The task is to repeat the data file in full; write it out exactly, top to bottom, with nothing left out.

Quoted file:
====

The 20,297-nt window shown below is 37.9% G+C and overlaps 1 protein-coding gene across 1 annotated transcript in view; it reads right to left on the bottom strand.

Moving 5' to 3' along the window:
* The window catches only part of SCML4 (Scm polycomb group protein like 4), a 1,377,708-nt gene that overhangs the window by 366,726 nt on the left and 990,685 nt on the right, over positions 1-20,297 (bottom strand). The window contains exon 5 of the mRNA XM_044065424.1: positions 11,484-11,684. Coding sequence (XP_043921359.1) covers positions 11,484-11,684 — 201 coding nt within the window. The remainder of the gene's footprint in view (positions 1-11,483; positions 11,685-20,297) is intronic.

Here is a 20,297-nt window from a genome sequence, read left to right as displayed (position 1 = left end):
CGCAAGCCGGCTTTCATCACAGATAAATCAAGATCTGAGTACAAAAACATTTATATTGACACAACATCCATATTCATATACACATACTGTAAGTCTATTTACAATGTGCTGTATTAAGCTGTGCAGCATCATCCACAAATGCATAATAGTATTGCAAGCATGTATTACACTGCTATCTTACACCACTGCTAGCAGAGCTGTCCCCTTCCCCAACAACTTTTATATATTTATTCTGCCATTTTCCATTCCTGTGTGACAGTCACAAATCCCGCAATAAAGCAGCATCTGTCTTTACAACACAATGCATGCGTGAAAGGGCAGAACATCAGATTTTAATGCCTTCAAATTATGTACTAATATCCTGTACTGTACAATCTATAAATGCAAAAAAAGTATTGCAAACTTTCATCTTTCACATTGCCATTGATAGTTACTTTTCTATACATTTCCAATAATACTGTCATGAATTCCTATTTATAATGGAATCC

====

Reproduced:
The 20,297-nt window shown below is 37.9% G+C and overlaps 1 protein-coding gene across 1 annotated transcript in view; it reads right to left on the bottom strand.

Moving 5' to 3' along the window:
* The window catches only part of SCML4 (Scm polycomb group protein like 4), a 1,377,708-nt gene that overhangs the window by 366,726 nt on the left and 990,685 nt on the right, over positions 1-20,297 (bottom strand). The window contains exon 5 of the mRNA XM_044065424.1: positions 11,484-11,684. Coding sequence (XP_043921359.1) covers positions 11,484-11,684 — 201 coding nt within the window. The remainder of the gene's footprint in view (positions 1-11,483; positions 11,685-20,297) is intronic.

Here is a 20,297-nt window from a genome sequence, read left to right as displayed (position 1 = left end):
CGCAAGCCGGCTTTCATCACAGATAAATCAAGATCTGAGTACAAAAACATTTATATTGACACAACATCCATATTCATATACACATACTGTAAGTCTATTTACAATGTGCTGTATTAAGCTGTGCAGCATCATCCACAAATGCATAATAGTATTGCAAGCATGTATTACACTGCTATCTTACACCACTGCTAGCAGAGCTGTCCCCTTCCCCAACAACTTTTATATATTTATTCTGCCATTTTCCATTCCTGTGTGACAGTCACAAATCCCGCAATAAAGCAGCATCTGTCTTTACAACACAATGCATGCGTGAAAGGGCAGAACATCAGATTTTAATGCCTTCAAATTATGTACTAATATCCTGTACTGTACAATCTATAAATGCAAAAAAAGTATTGCAAACTTTCATCTTTCACATTGCCATTGATAGTTACTTTTCTATACATTTCCAATAATACTGTCATGAATTCCTATTTATAATGGAATCC